President Ian Khama has endeared himself to Zimbabweans with his into-your-face criticism and bold stand against atrocities visited on them by deposed leader Robert Mugabe's regime. It was not surprising that Khama received the loudest cheers and a standing ovation from a 70,000 capacity crowd in a fully packed Harare sport stadium on Friday upon arrival for the inauguration of incoming President Emmerson Mnangagwa. The coincidence in Khama's letter written to Mugabe on Tuesday followed by the resignation of the latter the same day has raised widespread speculation, with suggestions that the Botswana president knew more than he was revealing. In the open letter to Mugabe, Khama appealed to the ageing octagenarian to relinquish power. Despite being placed under house arrest by the military, Mugabe had remained defiant even when Parliament was planning to impeach him. “Mr President, I am writing to appeal to you to be sensitive to the wishes of the people of Zimbabwe and to do the honourable thing by voluntarily relinquishing power as the President of Zimbabwe,” said Khama, and later pleaded leniency on the aging leader. Shortly after Khama's open letter, Mugabe handed in his resignation relinquishing power as Head of State, a position he held for close to four decades. On Friday, at the inauguration of Mugabe's successor, Khama promised that Botswana will assist Zimbabwe to rebuild her economy and recover from both economic and political destruction. The presence of Khama at the swearing in of Mnangagwa was a strategic move to exploit an opportunity to mend relations between the two countries, which had grown strained and turbulent under Mugabe's rule. The relationship reached an all-time low during and after the 2008 general elections, which were marred by violence and execution of opposition politicians. Mugabe even refused to vacate office for Movement for Democratic Change (MDC's) Morgan Tsvangirai, a decision openly criticised by Botswana Government and Khama in particular. Mugabe then accused Botswana of being used as a launching pad by training MDC youths to effect regime change in Zimbabwe. ZANU PF officials told the SADC Troika in 2008 that was held in Pretoria, South Africa that Botswana is hell-bent on destabilising Zimbabwe by allowing MDC to train militias.
In a complete change of heart, on Sunday war veterans in the northern neighbour praised Botswana for standing with Zimbabweans during difficult times. This was the first as they have been the fierce critics of Botswana labelling the country a political pawn of Western imperialists. Sources close in the intelligence community have told The Patriot on Sunday that Botswana government knew through the state security apparatus about the planned coup of President Robert Mugabe months before it happened. Botswana even provided safe passage for Mnangagwa to escape to South Africa. The plan to remove Mugabe has long been planned for the past six months and security sources have revealed that they wanted to ensure that it is done within the law. An intelligence source in Harare has revealed that Grace Mugabe and some members of the G40 faction were tipped of the plan hence they pushed for the firing of General Constantino Chiwenge and Vice President Mnangagwa who were the masterminds behind the plan. One way of trying to eliminate Mnangagwa was through poisoning which landed him in a hospital in South Africa. All the time when the plot was unravelling Botswana was kept in the loop by its intelligence spooks in Harare and Bulawayo. Early this month when Mugabe finally fired Mnangagwa and immediately President Ian Khama wrote on his Facebook page that, “Another Vice President has lost their job as a result of a fall from GRACE.” The loaded statement which can be interpreted in many ways gave a hint that Khama knew what was happening in Harare and that a fall from grace is imminent. Khama who has been a fierce critic of Mugabe since he assumed office in 2008 had broken ranks with other African Presidents by openly calling for aging statesman to retire. Highly placed sources in Botswana have revealed that Khama was always updated on the developments in Harare after Mngangagwa was fired which was the turning point for the presidency of Mugabe. When security was tightened around Mnangagwa to ensure that he does not leave the country, Botswana security forces especially Botswana Defence Force (BDF) moved swiftly and placed some of their officers along the border. In Bobonong, BDF officers occupied all the lodges in the villages. “This was to protect the Mabolwe border and to ensure a smooth passing of Mnangagwa should he plan to cross to Botswana,” said the source. On Monday 6th of November, Mnangagwa and his entourage tried to cross into Mozambique through Forbes Border Post but returned after scuffle with security officers. He later abandoned the silver Mercedes Benz he was being transport in and used an unidentified vehicle which they managed to drive to Mlambapele border post which according to sources was cleared as state security agents were not deployed at it. Mnangagwa and his entourage managed to cross into Botswana through Mabolwe Border Post and proceeded to cross to South Africa through the Plaatjan Border Post. It was in South Africa that he met with Zimbabwean Defence Force (ZDF) Commander General Chiwenga before they flew to China to meet with Chinese officials especially commanders at Chinese People’s Liberation Army. Mnangagwa is a long-time friend and collaborator with the Chinese and received ideological and military training in Beijing and Nanjing in the 1960s.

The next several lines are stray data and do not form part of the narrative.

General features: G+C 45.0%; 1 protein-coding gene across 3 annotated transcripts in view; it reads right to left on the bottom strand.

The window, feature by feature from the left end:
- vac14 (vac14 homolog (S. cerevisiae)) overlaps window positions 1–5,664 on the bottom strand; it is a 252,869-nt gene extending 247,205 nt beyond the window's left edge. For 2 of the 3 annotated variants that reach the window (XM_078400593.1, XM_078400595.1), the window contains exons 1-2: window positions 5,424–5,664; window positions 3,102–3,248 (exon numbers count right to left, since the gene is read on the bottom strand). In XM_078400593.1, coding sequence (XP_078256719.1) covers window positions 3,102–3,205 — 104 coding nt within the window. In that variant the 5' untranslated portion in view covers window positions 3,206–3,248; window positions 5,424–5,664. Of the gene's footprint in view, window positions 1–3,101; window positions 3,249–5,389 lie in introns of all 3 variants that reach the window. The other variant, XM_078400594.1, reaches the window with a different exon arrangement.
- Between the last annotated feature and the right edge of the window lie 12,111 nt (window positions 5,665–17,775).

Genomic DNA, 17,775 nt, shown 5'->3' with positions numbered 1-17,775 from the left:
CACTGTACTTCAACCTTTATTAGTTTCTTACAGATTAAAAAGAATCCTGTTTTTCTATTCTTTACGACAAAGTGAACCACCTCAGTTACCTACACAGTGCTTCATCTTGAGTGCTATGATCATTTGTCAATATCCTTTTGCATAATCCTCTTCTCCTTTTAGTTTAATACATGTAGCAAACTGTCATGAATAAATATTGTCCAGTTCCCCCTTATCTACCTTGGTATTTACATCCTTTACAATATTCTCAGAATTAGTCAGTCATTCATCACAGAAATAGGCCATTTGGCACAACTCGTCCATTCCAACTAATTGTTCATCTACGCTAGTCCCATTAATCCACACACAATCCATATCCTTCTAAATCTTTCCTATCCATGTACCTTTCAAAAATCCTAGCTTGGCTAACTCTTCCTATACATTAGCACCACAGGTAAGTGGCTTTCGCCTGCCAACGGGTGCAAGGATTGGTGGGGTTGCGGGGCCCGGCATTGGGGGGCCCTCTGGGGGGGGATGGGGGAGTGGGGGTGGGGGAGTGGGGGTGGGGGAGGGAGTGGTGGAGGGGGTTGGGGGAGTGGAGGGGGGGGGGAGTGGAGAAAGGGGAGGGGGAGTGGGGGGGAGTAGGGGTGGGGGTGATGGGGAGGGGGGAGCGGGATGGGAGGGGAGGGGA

Mnangagwa was sworn in as the third president of Zimbabwe since independence in 1980, as people danced around the stadium holding placards bearing the words: “No to retribution” and “Dawn of a new era”. He promised Zimbabweans to deliver next year's schedule elections, free and fair. Widely known as the Crocodile, Mnangagwa who is a veteran of the ruling Zanu-PF said Mugabe’s immense contribution to Zimbabwe should be recognised. Mnangagwa promised to create jobs and make efforts to attract foreign investors, pleading with neighbouring countries to support efforts towards economic recovery in Zimbabwe. He said land reforms that led to the violent seizure of thousands of white owned farms from the year 2000 would not be reversed, but promised compensation.